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Here’s a Recipe That Will Change Your Mind on Snow Geese

Posted by 
May 15, 2014
Published in Blogs > Hunting > Goose
1988   Comment

Does getting stuck with a gaggle of snow geese put strain on hunting partner relationships in your camp? If so, yours is not the only one. Snow geese have enjoyed a horrific reputation as table fare for decades. Thus, the misnomer "sky carp."

SnowGooseKabobs blogWaterfowl hunters love the market hunter atmosphere associated with snow geese these days. Endangered a hundred years ago, the crafty birds now number in the millions. Waterfowlers love taking advantage of the conservation order which extends the traditional waterfowl season well in to spring. The downside to that fun has been the question, "What do we do with all of these birds?" Unfortunately, someone in the group usually got badgered into taking all of them.

Before your hunting pals make the discovery, start accepting all of the birds you can. Culinary craftsmen have discovered that "sky carp" can be turned into "avian delights" with a little care and preparation.

Adventurous souls began making piles of snow goose sausage a couple of decades ago. It's not bad. However, grander delights awaited those who preserved and experimented.

I had endured some horrific snow goose recipes and had fallen into the habit of taking a few for trapping purposes, until my last hunt in April. My hunter partner had had his fill of snow geese and insisted that I take the mountain of birds that lay before us. "I'll give you a recipe to die for," he promised me.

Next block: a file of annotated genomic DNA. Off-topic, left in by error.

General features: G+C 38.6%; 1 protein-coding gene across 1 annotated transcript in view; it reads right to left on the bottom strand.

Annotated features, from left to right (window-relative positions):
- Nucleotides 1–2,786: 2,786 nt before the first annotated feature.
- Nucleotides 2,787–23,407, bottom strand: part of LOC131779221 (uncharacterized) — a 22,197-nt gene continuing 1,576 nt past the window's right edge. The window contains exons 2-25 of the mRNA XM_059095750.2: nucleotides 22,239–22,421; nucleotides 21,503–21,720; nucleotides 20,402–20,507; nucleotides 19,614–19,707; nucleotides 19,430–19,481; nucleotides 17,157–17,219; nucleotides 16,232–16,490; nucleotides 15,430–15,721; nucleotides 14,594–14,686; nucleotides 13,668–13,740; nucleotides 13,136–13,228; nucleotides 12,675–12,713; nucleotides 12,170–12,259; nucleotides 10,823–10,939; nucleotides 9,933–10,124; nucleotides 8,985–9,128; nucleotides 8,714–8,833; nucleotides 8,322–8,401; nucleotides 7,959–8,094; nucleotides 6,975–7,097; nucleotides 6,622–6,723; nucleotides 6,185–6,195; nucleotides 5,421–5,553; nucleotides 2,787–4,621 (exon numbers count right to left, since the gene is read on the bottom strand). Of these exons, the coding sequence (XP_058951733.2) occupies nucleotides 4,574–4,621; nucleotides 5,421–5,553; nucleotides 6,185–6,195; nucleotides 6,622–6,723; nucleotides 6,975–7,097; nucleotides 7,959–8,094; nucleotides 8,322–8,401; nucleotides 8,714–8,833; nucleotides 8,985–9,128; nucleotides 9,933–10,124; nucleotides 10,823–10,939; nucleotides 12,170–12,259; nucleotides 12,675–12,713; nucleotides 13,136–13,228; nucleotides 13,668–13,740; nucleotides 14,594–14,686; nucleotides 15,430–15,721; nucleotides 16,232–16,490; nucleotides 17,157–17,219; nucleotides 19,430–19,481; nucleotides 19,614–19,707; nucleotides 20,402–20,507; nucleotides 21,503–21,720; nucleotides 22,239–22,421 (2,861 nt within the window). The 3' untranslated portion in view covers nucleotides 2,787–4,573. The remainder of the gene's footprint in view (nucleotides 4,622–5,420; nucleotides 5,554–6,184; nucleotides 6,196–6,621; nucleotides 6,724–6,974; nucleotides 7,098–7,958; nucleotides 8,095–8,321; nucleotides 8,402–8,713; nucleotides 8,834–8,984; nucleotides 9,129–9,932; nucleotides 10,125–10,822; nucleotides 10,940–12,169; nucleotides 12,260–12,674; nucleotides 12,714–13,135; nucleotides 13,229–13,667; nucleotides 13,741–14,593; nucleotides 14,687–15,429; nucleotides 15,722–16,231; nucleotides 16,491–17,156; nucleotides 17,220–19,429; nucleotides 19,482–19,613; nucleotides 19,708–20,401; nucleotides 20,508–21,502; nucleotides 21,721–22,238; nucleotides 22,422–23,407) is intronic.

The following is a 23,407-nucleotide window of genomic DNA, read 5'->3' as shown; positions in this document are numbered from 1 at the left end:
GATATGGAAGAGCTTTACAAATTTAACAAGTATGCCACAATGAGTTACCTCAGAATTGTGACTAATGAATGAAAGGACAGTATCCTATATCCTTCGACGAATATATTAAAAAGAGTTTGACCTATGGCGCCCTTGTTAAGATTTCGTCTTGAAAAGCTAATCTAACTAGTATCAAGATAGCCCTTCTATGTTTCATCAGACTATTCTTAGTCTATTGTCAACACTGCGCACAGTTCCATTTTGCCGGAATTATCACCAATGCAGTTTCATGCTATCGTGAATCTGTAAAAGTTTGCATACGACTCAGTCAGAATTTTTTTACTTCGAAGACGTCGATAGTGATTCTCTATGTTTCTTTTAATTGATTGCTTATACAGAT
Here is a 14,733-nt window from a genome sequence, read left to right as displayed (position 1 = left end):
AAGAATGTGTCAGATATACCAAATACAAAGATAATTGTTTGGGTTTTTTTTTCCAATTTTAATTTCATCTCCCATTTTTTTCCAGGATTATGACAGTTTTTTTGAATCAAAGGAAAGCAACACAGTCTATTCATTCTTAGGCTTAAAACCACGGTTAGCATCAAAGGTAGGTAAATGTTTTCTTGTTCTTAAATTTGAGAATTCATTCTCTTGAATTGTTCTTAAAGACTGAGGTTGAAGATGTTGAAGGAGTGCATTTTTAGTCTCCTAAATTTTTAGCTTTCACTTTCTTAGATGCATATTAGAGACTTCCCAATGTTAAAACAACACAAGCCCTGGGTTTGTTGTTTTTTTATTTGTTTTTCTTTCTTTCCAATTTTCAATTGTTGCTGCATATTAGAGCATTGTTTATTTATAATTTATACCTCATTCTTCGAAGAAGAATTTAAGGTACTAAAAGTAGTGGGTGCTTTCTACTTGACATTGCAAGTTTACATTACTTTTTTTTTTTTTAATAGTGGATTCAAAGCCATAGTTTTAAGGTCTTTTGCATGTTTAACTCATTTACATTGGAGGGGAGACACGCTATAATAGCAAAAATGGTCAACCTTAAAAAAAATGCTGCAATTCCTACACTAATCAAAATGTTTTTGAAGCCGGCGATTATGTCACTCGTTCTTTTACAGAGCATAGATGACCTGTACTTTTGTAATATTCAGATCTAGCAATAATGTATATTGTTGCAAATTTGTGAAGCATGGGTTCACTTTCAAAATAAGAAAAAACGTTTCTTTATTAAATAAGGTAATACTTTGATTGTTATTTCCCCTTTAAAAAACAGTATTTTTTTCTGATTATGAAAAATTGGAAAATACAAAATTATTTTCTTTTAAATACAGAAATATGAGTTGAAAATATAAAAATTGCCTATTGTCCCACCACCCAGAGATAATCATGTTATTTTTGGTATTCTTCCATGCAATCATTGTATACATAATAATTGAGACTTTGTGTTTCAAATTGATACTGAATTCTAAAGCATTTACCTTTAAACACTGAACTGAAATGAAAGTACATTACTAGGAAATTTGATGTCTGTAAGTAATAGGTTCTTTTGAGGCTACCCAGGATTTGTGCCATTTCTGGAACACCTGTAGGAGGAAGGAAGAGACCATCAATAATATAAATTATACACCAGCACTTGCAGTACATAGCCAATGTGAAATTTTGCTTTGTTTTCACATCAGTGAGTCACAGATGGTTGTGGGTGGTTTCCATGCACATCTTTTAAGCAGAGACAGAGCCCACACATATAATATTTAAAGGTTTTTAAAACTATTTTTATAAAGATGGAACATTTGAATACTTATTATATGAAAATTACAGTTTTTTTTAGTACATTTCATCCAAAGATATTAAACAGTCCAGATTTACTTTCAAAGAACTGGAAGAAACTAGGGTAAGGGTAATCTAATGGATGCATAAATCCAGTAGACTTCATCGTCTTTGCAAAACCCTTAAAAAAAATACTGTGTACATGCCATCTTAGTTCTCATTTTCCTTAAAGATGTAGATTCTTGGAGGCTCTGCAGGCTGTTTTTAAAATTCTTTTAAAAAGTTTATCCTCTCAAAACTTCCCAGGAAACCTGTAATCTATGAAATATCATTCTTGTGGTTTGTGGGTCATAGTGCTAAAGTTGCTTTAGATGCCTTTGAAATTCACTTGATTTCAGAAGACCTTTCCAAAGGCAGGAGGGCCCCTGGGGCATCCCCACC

"Yeah, and you have a ship in the desert you want to sell me, too, right?" I rebutted.

My buddy had the upper hand, since he had about 6,000 acres of prime waterfowl habitat leased up. Who would want to offend a guy like that? Not me.

I did think about donating the snow geese to my son-in-law who is a serious trapper. However, curiosity got the best of me. And, I do like to cook...

Snow Goose Shish-Ka-Bobs

Everyone knows how to make a shish-ka-bob. It is easy and a fun way to cook as well. I suggest starting out easy. Don't make too many at first, just in case you don't care for them. However, I cannot imagine that happening.

Take a half dozen snow goose breasts and cut them into bit size chunks for the skewers. Soak them in Italian dressing for 24 hours. Take them out and allow them to come to room temperature. An hour before draining the meat, cut vegetables into big bite chunks. Experimenting with ingredients is half the fun. I like to use red potatoes, red onions, colored peppers and mushrooms. The secret ingredient, however, is cubed pineapple.

For best results, a cube of pineapple should be placed on both sides of every piece of snow goose meat. Add the other ingredients in the order you prefer.

Do not overcook. The meat tends do dry out quickly. Cook it to medium rare for the most tender and tasty results.

Don't get over zealous about taking more than your share of the snow goose harvest on your next hunt. Be a real pal and direct your hunting buddies here look up this recipe. Everyone's frozen snow goose stash is going to vanish.

Tagged under Read 1988 times Last modified on May 28, 2014
Bill Cooper

Bill Cooper is a 40-year veteran outdoor writer from Missouri. He is a Distinguished Military Graduate from the University of Missouri where he earned a Masters Degree in Outdoor Education. He is a member of the Southeastern Outdoor Press Association and a past president of the Missouri Outdoor Communicators. Bill received the Conservation Educator of the Year Award from the Conservation Federation of Missouri in 2000 and the Conservation Communicator Award in 2008.

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